SMUG MONEY: Panama papers scandal the biggest example yet of doublethink?

Written by Rebecca O'Connor on 4th April 2016

At the weekend, the good money girls wondered whether the greatest hypocrisy of the modern age is what we do with our money. You know, saving with bad banks, investing in tobacco stocks because the dividend is good, that kind of thing.

Then the Panama Papers expose happened, in which someone close to the law firm Mossack Fonseca leaked details of firms and individuals using offshore accounts. The firm has no choice but to acknowledge its involvement in possibly the biggest global financial scandal ever uncovered, while simultaneously washing its hands of wrongdoing. And of course, this doublethink is not surprising.

Lots has been and will be written about this over the coming days, so we will just focus on this: how is it possible that a law firm is subject to an expose of an activity, in which it can do nothing other than admit an interest, but then denies culpability? It’s more than a blindspot. It’s also more than cognitive dissonance. And it has arisen perfectly understandably, because a lot of tax evasion is legal. The problem is that it isn’t moral. So you have the world’s rules telling you one thing, and your own heart telling you another.

Having lived off the legality of tax evasion handsomely for decades, an increasing number of firms and individuals find that they are no longer able to accept the legality as an excuse, even to themselves, and even though they are making money from it.

Mossack Fonseca is not alone. Panama is not the only country. There are thousands of law firms and accountancy practices perfectly legally moving money offshore for the purposes of what is benignly referred to as “minimising tax”. What is interesting is how uncomfortable many of them seem to be feeling lately about this. A collective conscience is developing. But it is causing a bit of an internal conflict that not surprisingly, some are unable to withstand.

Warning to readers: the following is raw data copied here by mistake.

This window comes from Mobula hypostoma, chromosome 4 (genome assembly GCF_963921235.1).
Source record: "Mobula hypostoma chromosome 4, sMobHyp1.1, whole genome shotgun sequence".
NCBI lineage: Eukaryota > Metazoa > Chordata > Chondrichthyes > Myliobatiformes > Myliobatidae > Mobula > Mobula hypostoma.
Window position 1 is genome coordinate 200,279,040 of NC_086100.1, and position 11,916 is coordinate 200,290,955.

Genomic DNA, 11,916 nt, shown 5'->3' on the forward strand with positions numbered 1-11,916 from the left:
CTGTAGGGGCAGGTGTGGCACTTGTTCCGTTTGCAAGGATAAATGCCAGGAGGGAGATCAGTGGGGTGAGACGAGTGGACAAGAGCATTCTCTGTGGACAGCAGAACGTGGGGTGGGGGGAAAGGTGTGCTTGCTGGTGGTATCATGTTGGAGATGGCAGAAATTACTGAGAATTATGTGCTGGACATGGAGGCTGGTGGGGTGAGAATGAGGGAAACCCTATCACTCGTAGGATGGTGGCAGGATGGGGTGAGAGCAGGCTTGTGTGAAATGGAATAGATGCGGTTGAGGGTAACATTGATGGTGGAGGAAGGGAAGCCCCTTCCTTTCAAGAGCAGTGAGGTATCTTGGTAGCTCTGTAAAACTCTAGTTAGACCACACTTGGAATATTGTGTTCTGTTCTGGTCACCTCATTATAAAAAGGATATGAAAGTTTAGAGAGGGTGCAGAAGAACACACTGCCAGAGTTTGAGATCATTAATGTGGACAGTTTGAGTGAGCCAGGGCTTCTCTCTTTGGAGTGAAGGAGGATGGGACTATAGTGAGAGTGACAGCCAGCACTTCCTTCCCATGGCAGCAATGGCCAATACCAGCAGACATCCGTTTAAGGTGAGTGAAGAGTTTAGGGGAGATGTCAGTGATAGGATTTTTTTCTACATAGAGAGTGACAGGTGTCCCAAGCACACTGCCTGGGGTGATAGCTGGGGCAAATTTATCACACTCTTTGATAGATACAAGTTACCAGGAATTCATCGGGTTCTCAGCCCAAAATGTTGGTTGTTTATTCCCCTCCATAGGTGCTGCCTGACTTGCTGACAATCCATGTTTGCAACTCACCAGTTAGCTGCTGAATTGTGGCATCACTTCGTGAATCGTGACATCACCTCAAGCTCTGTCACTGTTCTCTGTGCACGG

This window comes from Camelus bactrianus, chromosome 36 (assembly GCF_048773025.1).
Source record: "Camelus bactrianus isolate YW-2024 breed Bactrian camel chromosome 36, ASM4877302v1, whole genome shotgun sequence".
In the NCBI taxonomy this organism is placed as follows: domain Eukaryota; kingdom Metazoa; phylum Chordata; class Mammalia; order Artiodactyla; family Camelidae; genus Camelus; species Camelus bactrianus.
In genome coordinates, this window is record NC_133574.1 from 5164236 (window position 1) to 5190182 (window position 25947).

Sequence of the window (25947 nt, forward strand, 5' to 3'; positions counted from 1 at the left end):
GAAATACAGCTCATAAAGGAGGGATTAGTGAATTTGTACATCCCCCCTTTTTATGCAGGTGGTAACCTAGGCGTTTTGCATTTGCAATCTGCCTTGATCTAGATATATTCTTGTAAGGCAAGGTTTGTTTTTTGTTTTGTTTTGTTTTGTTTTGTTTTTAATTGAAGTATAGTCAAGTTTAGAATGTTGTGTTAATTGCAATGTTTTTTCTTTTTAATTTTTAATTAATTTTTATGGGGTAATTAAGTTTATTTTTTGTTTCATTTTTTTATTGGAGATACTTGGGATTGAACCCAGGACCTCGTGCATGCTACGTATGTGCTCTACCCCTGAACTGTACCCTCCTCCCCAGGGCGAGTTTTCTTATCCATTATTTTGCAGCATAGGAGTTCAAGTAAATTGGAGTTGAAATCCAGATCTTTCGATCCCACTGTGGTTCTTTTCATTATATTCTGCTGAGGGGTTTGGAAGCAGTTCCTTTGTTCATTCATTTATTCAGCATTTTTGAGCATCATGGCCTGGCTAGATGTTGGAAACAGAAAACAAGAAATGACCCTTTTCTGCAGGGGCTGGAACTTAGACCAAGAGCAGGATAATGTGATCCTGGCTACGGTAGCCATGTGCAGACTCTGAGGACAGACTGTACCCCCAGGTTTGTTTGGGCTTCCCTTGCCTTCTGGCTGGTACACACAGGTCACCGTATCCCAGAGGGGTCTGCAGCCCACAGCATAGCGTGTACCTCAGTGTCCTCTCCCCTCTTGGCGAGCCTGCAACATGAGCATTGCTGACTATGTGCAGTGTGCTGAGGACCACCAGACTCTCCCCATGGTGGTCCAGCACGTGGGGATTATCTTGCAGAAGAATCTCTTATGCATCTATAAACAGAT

“It’s completely legal” an accountant with a heart and a blush muttered in conversation to me the other day. “It’s a private matter” a spokesman for David Cameron said of his late father’s tax affairs. Legal, yes. Private, maybe it shouldn’t be. But we all know how uncomfortable it makes us feel that in a world of huge inequality, the rich don’t pay taxes and the poor do.

As the immorality of the legal but rotten system continues to weigh increasingly on those who have, perfectly legitimately but wrongly facilitated this tax evasion on a grand scale, there may be more such leaks. But what will we do with this information? Will international tax laws be changed? If even those with vested interests in maintaining international tax treaties they way they are currently structured want to make things fairer, then the law has to be changed, doesn’t it?

While President Putin and others in power allegedly have more to lose than anyone else has to gain from legal changes, this seems, unfortunately, unlikely. Which means we may face a situation where legal and financial professionals may instead have to be governed by other guiding principles: their own internal moral compasses.